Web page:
There are two locations in Arizona where draining wash water is specifically prohibited by Supplemental Rules that have been established and were published in the Federal Register. They are the Long Term Visitor Areas outside of Yuma, Arizona, and Hot Well Dunes Recreation Area east of Safford, Arizona.

A note of caution to your audience: Under State laws and regulations in  Arizona, “wash water” or “gray water” from a kitchen sink or dishwasher is classified as sewage. If discharging it onto the ground from a RV or camper might cause it to enter an aquifer, the visitor could be subject to violation of State of Arizona regulations unrelated to BLM regulations. Even if the gray water is from a clotheswasher, bathroom sink, shower, or bathtub, it can only be discharged if done so according to the “General Permit” practices that would apply. The practices are explained at the Arizona Department of Environmental Quality.

In addition, if the gray water creates a hazard or a nuisance a Law Enforcement Officer can cite (or in extreme circumstances arrest) an individual. This would go beyond simple gray water dumping, and the citation would likely be for some other offence related to degradation of resources or public health and safety issues. Law Enforcement Officers in the field have discretion in applying the laws and regulations as necessary and appropriate to protect the natural resources on the ground.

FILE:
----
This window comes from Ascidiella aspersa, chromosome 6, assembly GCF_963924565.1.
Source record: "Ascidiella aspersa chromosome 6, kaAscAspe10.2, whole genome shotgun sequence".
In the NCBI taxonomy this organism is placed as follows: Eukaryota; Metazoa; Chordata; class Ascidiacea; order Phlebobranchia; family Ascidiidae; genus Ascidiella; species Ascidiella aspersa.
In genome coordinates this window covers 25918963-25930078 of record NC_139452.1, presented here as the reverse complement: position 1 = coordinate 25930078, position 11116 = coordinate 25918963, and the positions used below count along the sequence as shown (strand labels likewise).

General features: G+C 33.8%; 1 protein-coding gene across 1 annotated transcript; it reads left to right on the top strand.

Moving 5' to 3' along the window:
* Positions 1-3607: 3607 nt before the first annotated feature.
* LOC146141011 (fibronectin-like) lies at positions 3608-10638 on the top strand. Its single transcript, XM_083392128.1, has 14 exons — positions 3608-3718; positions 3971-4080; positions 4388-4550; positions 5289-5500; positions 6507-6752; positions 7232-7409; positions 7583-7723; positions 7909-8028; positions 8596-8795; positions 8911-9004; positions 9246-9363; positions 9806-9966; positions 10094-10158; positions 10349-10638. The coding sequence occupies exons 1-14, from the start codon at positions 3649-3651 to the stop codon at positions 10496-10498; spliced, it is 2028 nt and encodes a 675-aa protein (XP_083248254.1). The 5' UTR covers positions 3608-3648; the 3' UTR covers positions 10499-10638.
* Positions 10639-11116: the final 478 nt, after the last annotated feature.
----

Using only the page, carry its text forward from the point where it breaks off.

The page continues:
Thank you for your patience, while BLM researched the issue in order to provide accurate answers for your audience,

Carrie Templin

Public Affairs Specialist

Bureau of Land Management

Arizona State Office

(602) 417-9448

The link above to the ADEQ deals mostly with home use of gray water recycling, and offers the following definition: “Gray water is defined as wastewater, collected separately from sewage, that originates from a clothes washer, bathtub, shower or sink, but not from a kitchen sink, dishwasher or toilet. Gray water is distinguished from ‘black water,’ which is wastewater from toilets, kitchen sinks and dishwashers.”

Of particular note is that a citation could occur in a situation that went “beyond simple gray water dumping, and the citation would likely be for some other offense related to degradation of resources or public health and safety issues.”

That is about as clear as we’re going to get as an interpretation of the rules.

For more RVing articles and tips take a look at my Healthy RV Lifestyle website, where you will also find my ebooks: BOONDOCKING: Finding the Perfect Campsite on America’s Public Lands (PDF or Kindle), 111 Ways to Get the Biggest Bang for your RV Lifestyle Buck (PDF or Kindle), and Snowbird Guide to Boondocking in the Southwestern Deserts (PDF or Kindle), and my newest, The RV Lifestyle: Reflections of Life on the Road (Kindle reader version). NOTE: Use the Kindle version to read on iPad and iPhone or any device that has the free Kindle reader app.